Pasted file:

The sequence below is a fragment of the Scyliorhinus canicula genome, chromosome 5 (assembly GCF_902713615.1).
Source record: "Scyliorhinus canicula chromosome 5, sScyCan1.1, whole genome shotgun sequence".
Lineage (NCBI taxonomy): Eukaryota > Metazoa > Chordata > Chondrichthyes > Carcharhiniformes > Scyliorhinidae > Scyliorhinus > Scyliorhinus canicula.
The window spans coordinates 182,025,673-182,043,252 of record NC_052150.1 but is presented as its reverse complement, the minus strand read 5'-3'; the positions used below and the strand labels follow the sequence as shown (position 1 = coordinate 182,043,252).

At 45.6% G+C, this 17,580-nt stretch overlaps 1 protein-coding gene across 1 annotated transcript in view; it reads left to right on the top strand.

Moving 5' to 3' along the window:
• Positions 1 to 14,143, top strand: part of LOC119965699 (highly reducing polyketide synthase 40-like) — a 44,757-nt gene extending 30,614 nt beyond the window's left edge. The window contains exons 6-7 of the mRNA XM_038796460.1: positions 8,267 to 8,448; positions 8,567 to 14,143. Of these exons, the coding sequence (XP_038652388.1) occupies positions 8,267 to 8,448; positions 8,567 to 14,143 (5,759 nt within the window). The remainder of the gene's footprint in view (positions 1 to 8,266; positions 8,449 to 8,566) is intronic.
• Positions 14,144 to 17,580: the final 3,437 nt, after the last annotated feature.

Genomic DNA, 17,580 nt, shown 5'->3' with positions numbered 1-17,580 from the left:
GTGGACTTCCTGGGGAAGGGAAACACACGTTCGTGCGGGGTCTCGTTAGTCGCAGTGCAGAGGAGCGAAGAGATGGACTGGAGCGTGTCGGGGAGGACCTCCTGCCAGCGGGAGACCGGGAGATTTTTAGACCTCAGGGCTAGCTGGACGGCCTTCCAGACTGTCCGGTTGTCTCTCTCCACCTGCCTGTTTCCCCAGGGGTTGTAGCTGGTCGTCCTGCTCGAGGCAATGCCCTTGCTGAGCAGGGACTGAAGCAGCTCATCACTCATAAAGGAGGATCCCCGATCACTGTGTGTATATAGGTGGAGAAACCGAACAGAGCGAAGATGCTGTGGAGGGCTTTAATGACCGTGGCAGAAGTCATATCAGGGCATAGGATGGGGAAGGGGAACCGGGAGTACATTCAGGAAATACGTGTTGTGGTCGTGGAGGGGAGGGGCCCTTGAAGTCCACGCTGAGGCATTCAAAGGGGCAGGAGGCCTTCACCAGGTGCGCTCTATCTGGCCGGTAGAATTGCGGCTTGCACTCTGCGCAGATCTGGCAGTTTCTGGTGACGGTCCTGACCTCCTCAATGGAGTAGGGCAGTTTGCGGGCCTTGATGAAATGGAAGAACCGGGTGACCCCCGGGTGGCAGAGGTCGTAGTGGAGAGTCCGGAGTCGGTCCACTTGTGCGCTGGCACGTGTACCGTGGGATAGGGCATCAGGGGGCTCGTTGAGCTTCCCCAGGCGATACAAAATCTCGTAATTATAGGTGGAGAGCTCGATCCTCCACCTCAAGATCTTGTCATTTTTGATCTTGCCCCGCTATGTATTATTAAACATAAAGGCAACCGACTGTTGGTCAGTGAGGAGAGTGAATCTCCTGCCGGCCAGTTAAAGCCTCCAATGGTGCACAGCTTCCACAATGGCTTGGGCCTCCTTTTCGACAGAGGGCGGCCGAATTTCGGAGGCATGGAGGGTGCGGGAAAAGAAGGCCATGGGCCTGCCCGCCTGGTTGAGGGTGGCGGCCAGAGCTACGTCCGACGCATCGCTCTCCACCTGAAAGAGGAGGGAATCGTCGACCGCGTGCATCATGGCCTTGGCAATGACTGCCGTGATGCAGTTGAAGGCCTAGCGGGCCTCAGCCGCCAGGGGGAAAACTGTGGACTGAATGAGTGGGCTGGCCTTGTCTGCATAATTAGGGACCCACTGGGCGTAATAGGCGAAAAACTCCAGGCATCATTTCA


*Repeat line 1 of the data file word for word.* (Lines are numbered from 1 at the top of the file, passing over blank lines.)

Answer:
The sequence below is a fragment of the Scyliorhinus canicula genome, chromosome 5 (assembly GCF_902713615.1).